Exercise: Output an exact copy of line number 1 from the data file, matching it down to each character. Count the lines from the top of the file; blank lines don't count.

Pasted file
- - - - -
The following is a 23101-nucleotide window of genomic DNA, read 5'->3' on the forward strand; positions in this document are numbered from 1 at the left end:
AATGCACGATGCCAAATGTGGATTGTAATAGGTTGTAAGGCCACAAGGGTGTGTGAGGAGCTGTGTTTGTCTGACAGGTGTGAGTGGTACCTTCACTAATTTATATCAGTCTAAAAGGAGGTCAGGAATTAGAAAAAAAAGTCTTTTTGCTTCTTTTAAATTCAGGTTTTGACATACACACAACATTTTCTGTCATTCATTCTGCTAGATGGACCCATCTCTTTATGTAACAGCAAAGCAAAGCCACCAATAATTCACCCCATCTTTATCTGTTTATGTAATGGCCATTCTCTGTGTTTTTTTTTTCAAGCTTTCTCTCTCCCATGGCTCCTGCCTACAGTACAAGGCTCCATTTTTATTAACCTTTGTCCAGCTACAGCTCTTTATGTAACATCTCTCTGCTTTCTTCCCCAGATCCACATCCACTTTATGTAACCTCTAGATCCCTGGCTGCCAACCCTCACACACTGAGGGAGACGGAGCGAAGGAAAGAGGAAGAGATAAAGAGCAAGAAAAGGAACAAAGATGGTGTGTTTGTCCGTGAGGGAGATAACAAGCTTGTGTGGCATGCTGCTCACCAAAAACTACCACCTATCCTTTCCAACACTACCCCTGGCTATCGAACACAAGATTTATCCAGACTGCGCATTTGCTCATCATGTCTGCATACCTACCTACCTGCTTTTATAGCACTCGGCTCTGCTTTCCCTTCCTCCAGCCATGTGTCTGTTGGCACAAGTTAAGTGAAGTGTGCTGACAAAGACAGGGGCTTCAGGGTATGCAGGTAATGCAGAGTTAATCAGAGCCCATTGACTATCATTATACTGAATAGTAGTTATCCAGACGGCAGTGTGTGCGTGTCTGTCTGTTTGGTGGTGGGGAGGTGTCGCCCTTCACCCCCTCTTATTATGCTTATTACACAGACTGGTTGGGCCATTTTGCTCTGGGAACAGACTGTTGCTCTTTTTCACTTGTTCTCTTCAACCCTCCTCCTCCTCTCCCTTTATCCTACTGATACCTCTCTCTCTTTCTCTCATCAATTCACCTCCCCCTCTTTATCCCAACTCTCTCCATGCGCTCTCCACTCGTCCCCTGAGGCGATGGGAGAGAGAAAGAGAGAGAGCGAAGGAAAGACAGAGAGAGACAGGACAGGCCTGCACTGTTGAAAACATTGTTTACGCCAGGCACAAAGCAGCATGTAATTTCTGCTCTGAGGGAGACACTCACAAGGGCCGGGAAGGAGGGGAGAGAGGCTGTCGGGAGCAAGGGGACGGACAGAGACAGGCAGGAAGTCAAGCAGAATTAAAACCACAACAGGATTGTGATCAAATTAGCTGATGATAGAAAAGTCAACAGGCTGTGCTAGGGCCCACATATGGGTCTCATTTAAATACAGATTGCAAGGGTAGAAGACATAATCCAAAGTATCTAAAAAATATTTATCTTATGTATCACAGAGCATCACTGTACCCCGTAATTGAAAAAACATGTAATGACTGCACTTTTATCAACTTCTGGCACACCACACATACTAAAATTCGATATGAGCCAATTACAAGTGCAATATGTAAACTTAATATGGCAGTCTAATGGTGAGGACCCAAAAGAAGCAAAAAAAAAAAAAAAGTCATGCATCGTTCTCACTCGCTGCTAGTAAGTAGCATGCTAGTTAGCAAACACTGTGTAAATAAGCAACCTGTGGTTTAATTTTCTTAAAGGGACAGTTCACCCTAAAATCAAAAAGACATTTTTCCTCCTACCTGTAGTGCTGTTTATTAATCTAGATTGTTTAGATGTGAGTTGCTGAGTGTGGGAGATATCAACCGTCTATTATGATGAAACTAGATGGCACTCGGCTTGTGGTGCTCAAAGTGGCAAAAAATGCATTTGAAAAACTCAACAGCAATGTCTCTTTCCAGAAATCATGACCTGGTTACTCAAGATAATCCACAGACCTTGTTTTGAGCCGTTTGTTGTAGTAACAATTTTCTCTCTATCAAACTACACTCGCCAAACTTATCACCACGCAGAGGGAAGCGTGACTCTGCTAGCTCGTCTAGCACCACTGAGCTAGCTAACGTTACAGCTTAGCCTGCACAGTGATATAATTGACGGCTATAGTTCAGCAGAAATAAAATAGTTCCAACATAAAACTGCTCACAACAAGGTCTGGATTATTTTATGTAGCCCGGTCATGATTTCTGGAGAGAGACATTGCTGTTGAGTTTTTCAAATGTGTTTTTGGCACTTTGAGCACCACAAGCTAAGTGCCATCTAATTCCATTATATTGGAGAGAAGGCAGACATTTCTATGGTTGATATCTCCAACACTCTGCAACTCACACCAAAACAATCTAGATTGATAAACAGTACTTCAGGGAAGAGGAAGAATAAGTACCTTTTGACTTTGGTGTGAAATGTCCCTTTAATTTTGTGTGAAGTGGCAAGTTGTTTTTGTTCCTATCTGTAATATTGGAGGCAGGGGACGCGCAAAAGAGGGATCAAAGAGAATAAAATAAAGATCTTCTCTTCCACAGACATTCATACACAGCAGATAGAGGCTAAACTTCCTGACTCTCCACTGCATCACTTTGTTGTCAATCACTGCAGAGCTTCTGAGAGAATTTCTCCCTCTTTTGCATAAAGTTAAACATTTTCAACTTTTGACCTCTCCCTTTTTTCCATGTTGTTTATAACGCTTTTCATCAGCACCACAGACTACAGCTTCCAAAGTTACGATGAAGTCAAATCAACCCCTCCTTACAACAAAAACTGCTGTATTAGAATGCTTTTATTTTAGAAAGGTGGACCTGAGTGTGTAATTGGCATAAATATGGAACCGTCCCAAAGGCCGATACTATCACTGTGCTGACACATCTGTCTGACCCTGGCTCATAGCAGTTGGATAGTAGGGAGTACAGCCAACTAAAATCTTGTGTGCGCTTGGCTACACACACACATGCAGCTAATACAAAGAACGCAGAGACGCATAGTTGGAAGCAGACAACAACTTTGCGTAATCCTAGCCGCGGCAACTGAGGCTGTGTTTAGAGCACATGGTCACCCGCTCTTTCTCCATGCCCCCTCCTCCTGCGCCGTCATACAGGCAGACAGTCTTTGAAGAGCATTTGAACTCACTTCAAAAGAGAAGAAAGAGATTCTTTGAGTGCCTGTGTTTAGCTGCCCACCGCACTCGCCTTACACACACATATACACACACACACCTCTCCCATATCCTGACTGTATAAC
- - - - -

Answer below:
The following is a 23101-nucleotide window of genomic DNA, read 5'->3' on the forward strand; positions in this document are numbered from 1 at the left end: